Staying on the Reform Path Critical to Restoring Growth and Stability in Ukraine

October 2, 2014

Kyiv, October 2, 2014 – Recent trends point to a sharper decline in real GDP in 2014 and a slower recovery in 2015 compared to earlier projections. In its recent Ukraine Macroeconomic Update, the World Bank projects real GDP to fall by 8 percent in 2014 and by 1 percent next year, down from 0 percent in 2013.

Conflict in the east is mainly responsible for these lower forecasts as it has disrupted economic activity, made collection of taxes difficult, adversely affected exports, and hurt investor confidence. Meanwhile, weak revenue performance, rising spending pressures and a growing Naftogaz deficit make fiscal adjustment more challenging. The current account deficit has adjusted because of the sharp depreciation, but balance of payment pressures remain high due to large external debt refinancing needs, low FDI, and limited access to external financing.

Real GDP, % change











Risks to these forecasts are high and cannot be fully mitigated. A prolonged confrontation in the east, constrained credit supply due to risks in the banking sector, constrained domestic consumption, and investment demand all pose risks and affect prospects for recovery. Efforts to restore sustainable public finances could prove to be more challenging than expected, leading to a slower fiscal adjustment path than envisaged in the IMF SBA. Pressures are exacerbated by Naftogaz – a major fiscal risk.

Ukraine is facing unprecedented challenges and risks,” said Qimiao Fan, Country Director for Belarus, Moldova and Ukraine. “The best way to deal with these challenges and risks is to continue macroeconomic adjustment and structural reforms.

In a Special Focus note, the World Bank outlined the importance of structural reforms to increase productivity and jumpstart growth. Macroeconomic and financial sector stability is fundamental to sustained recovery and growth. Equally important are improvements in governance and fighting corruption to increase efficiency in the use of public resources and improve service delivery. Utility and energy sector reforms are important for improving service delivery in a cost-effective manner while containing financial imbalances. Meanwhile, improving regulatory quality is essential for private enterprises to flourish. While reforms are being undertaken, it is very important to strengthen and better target the social safety net so that the poor and vulnerable are protected.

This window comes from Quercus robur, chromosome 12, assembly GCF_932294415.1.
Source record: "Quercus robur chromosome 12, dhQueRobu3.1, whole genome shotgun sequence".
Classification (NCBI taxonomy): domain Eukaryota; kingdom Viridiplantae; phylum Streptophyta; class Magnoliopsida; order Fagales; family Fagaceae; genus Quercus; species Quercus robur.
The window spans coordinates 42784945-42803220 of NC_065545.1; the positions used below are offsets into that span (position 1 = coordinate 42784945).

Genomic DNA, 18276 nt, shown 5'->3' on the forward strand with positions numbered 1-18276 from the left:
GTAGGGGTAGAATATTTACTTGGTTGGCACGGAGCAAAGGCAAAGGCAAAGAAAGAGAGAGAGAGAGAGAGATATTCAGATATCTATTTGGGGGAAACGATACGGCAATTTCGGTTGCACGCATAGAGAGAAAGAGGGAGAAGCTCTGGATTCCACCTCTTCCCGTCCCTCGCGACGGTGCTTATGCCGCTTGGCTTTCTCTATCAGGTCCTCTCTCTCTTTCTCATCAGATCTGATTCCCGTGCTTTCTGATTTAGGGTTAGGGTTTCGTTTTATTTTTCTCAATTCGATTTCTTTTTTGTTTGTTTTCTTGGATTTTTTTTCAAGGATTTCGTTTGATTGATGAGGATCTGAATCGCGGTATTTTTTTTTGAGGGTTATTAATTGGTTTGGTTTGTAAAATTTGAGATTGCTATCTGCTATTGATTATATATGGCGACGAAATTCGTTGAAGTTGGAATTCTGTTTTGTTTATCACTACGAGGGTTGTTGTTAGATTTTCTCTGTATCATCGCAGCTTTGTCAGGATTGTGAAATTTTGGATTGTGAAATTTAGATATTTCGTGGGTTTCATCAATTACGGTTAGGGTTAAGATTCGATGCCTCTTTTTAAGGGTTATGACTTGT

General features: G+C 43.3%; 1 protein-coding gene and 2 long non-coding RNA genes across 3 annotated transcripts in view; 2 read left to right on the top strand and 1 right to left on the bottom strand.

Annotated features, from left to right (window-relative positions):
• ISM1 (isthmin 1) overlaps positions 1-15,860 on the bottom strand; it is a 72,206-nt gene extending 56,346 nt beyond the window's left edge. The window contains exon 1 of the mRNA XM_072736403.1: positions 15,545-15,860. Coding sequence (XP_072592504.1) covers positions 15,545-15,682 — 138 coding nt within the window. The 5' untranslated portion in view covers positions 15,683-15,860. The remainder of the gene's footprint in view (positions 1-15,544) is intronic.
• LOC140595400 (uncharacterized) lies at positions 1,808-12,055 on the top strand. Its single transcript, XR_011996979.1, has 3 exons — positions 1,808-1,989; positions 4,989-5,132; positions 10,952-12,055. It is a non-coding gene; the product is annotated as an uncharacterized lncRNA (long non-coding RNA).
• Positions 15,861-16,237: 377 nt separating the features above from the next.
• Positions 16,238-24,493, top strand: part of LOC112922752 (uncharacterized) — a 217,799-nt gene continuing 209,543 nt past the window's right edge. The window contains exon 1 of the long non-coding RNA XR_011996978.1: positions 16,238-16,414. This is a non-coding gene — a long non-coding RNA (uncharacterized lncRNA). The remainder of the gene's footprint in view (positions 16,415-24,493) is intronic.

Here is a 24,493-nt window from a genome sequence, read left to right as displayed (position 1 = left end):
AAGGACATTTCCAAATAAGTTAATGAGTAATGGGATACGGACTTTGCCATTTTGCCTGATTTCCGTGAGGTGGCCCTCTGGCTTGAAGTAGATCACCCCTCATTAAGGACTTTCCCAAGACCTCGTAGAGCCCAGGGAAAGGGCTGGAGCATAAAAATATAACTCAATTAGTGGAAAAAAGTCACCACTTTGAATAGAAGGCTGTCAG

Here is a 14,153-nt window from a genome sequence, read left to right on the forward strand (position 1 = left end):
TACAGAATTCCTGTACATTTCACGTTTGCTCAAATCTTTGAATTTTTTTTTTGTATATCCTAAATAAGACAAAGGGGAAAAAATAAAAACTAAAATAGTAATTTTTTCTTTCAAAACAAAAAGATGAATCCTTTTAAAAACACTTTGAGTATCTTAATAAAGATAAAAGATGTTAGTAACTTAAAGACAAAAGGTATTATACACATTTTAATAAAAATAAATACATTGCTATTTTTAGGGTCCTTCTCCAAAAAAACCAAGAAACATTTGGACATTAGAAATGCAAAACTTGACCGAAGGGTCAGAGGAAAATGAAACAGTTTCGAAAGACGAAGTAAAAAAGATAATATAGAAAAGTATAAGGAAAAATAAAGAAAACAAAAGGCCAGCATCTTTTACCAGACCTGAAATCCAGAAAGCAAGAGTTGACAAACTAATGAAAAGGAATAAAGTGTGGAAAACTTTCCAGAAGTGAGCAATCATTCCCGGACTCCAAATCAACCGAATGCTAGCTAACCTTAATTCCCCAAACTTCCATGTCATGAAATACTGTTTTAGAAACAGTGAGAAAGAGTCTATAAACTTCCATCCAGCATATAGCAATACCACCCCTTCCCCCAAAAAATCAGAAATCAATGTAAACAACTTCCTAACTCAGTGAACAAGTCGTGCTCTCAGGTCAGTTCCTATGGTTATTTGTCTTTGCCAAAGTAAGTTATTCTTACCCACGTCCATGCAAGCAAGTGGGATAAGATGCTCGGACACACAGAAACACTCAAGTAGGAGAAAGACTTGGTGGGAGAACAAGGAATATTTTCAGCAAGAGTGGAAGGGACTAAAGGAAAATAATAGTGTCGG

For reforms to benefit all Ukrainians, effective implementation is critical. To sustain public support for reforms, we strongly encourage the government to explain clearly to the public the need for reforms. But most importantly, the burden of reforms must be fairly distributed and the poor need to be protected,” added Mr. Fan.

On March 10, the World Bank Group pledged up to US3.5 billion for Ukraine in 2014. This assistance supports reforms to foster economic growth and stabilize the banking sector, as well as improved basic public service delivery in areas such as water supply, sanitation, power and roads, and the private sector. Since March, commitments have amounted to US$2.5 billion, and another US$1 billion of financing is planned by the end of the year.

The World Bank’s current portfolio amounts to about US$4.2 billion in 13 operations. Since Ukraine joined the World Bank in 1992, the Bank’s commitments to the country have totaled over US$9 billion for 45 projects and programs.

Media Contacts
In Kyiv
Dmytro Derkach
Tel : +38-044-490-6671
In Washington
Elena Karaban
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